Marit Tingleff Wall Objects 2014

20 Nov 2014 – 21 Dec 2014


Hordaland, Norway


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Marit Tin­gleff pre­sents new mon­u­men­tal ce­ramic works at Gal­leri For­mat Oslo.


Fa­cil­i­ties in the ce­ram­ics de­part­ment at Oslo Na­tional Acad­emy of the Arts pro­vide Marit Tin­gleff with op­por­tu­ni­ties to ex­plore grav­ity in a long sought-af­ter way. The large ce­ramic works in this show are first mod­elled hor­i­zon­tally. While still wet, they are raised to a slightly in­clined but up­right po­si­tion with the help of large cus­tom-made walls. Clay is a heavy ma­te­r­ial, so due to grav­i­ty’s in­eluctable na­ture, large masses of wet clay will eas­ily sag. Every­one who works with clay strug­gles with this prob­lem, re­gard­less of whether they build ce­ramic pieces or dig clay from the earth. Tin­gleff man­ages to cir­cum­vent this dom­i­nant qual­ity of clay, thus achiev­ing her aim: to have a large ce­ramic work, in a wet state, stand up­right by be­ing bal­anced against a wall. She ‘con­quers’ grav­ity by us­ing it as a tool. Her craft­ing ex­pe­ri­ence is also an im­por­tant part of the process, and she uses her en­tire body weight in the con­struc­tion process. Her feet are tools just as much as her hands. Trans­fer­ring ex­pe­ri­ence from her hands to her feet, she ap­plies even, sta­ble pres­sure to build the large sur­faces. Grav­ity also plays a cen­tral role in the fur­ther de­vel­op­ment of the stand­ing works. Tin­gleff pours colour (earth­en­ware slip) from the top of a work and lets it run its own course down the sur­face. Once again grav­ity is her tool. The colour forms lines and pat­terns of vary­ing thick­ness.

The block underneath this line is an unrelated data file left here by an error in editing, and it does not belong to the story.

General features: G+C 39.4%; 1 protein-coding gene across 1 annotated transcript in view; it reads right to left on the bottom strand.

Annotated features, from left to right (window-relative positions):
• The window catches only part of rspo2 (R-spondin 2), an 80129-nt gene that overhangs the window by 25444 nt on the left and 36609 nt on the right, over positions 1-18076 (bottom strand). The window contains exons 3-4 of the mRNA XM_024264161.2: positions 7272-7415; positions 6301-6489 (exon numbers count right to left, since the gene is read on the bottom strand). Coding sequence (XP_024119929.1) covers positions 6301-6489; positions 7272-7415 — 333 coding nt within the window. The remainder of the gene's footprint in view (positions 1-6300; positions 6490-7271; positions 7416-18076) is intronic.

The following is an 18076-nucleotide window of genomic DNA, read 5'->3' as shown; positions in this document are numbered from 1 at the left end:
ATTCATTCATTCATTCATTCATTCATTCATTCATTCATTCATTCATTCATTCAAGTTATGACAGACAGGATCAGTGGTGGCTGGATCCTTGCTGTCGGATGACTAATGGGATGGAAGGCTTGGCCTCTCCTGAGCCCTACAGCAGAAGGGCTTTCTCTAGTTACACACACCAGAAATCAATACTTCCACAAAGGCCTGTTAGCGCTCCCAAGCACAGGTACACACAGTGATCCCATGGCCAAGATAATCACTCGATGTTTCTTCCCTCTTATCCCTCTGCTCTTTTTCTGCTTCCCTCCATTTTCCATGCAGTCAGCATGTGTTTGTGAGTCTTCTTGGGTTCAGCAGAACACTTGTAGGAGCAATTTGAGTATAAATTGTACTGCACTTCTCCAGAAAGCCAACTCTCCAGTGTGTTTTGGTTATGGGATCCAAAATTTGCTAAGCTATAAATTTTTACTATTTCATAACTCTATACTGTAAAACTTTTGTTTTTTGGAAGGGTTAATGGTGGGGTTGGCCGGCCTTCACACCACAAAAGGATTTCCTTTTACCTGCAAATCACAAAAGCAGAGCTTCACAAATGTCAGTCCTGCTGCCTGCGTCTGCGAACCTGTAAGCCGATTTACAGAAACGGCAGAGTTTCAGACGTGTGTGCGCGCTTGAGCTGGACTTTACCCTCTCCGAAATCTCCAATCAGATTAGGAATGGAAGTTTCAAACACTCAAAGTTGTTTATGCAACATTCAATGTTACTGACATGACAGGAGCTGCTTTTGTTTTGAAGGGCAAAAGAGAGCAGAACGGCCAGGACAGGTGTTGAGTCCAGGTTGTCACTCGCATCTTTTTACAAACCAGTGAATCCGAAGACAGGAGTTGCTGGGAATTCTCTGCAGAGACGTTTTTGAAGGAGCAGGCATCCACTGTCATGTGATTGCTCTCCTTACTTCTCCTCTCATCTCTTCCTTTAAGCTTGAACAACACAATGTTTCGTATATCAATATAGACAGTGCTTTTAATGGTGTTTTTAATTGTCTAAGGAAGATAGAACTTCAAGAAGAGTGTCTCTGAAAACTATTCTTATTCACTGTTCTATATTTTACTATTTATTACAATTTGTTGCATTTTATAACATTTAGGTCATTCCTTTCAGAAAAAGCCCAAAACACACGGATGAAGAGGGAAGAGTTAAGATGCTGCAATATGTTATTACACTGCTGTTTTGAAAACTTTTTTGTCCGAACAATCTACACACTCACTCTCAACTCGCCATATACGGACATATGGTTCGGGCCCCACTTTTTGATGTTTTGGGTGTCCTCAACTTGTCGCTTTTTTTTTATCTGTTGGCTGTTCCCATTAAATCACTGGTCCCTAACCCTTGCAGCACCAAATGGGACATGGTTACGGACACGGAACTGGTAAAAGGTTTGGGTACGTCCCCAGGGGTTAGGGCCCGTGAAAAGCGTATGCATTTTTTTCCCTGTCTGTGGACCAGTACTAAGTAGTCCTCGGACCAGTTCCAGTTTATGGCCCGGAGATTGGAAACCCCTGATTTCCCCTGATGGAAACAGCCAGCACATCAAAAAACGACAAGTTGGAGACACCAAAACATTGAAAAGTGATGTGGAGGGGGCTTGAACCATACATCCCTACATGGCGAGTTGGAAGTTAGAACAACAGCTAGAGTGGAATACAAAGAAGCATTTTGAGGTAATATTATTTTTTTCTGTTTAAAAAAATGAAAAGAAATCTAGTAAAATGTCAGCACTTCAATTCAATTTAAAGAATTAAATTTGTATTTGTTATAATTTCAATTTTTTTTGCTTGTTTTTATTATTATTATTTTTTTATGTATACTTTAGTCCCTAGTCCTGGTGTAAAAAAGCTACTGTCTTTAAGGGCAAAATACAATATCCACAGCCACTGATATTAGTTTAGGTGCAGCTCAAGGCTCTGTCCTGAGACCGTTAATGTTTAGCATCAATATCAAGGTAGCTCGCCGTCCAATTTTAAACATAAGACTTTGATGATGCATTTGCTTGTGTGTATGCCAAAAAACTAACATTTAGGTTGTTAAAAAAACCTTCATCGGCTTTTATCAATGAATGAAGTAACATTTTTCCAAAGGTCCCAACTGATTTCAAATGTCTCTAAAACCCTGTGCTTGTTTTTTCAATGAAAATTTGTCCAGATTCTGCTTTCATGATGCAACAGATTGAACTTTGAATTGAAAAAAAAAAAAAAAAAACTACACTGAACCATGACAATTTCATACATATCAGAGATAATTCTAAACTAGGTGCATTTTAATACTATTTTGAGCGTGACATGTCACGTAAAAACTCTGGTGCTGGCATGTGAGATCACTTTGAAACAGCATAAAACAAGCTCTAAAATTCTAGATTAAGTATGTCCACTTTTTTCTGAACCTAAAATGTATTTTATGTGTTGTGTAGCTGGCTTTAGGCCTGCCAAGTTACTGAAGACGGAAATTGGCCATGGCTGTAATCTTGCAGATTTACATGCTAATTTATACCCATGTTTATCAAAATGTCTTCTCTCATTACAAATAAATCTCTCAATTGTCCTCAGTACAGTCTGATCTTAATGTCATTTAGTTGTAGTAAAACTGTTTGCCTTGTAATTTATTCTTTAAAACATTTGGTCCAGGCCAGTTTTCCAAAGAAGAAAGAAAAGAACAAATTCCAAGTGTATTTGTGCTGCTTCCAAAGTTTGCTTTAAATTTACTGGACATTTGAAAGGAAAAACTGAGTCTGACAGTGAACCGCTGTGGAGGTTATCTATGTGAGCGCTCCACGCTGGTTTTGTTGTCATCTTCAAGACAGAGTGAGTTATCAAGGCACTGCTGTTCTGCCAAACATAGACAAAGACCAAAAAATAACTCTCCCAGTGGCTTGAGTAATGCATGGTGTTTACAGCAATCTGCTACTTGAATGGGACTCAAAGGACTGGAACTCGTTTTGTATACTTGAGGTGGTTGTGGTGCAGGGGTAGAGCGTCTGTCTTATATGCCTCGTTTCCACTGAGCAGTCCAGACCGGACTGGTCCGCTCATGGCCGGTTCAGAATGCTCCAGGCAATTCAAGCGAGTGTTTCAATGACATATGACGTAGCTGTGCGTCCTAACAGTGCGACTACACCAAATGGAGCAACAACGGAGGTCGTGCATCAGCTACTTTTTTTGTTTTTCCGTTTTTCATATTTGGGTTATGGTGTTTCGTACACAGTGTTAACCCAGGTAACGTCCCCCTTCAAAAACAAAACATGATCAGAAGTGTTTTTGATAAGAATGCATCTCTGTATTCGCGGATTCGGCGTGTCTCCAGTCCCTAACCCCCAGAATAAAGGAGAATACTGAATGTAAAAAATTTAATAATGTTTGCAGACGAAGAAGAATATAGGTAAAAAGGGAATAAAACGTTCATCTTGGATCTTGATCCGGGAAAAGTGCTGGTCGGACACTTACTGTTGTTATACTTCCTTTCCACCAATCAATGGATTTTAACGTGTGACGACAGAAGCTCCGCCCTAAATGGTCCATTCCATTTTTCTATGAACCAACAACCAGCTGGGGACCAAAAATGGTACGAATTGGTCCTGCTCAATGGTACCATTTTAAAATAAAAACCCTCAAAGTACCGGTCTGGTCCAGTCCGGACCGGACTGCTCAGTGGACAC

A sec­ond area of Tin­glef­f’s re­search, which is rel­e­vant for sev­eral of these works, cen­tres on cop­per ox­ide: as a colour­ing agent with a long tra­di­tion and ref­er­ences in ce­ram­ics his­tory, it ren­ders the in­tense green colour we as­so­ci­ate with na­ture and lo­cal land­scapes. Cop­per in dif­fer­ent forms has trans­for­ma­tive qual­i­ties that make it chal­leng­ing and ex­cit­ing to work with. At the same time, it is sim­ple, ef­fec­tual and com­mon. Per­pet­u­at­ing a theme pur­sued in ear­lier works, Tin­gleff now treats land­scapes not as di­rect mo­tifs, but as colour and ma­te­ri­als. Clay is a kind of land­scape in it­self; it is dug from the land­scape, whether from near or far away. Lo­cal Nor­we­gian clay is used to colour the works Panel, Standing/ Resting I and II. In pure form, this clay be­come a deep tile-red, but mixed with white pipe-clay, it be­comes paler. Its rich iron con­tent gen­er­ates a spec­trum of colours that makes it un­matched in painterly char­ac­ter­is­tics. The colour’s many qual­i­ties, in com­bi­na­tion with the more ar­bi­trary ‘draw­ing by grav­i­ty’ cre­ate the unique sur­faces of Tin­glef­f’s stand­ing wall-ob­jects.


Marit Tin­gleff (b. 1954) is pro­fes­sor of ce­ram­ics at Oslo Na­tional Acad­emy of the Arts, and is one of Nor­way’s most noted ce­ramists. Her in­ter­na­tional break­through came about when she par­tic­i­pated in the ex­hi­bi­tion Scandinavian Craft Today, which trav­elled to Japan and the USA in 1987-88. She has held many in­ter­na­tional ex­hi­bi­tions, not least at Mars­den Woo Gallery in Lon­don and at Nancy Mar­go­lis Gallery in New York. Her works have been pur­chased by the Vic­to­ria & Al­bert Mu­seum in Lon­don, by De­sign Mu­seum Den­mark, and by Nor­way’s three mu­se­ums for de­sign and craft-based art.

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Marit Tingleff


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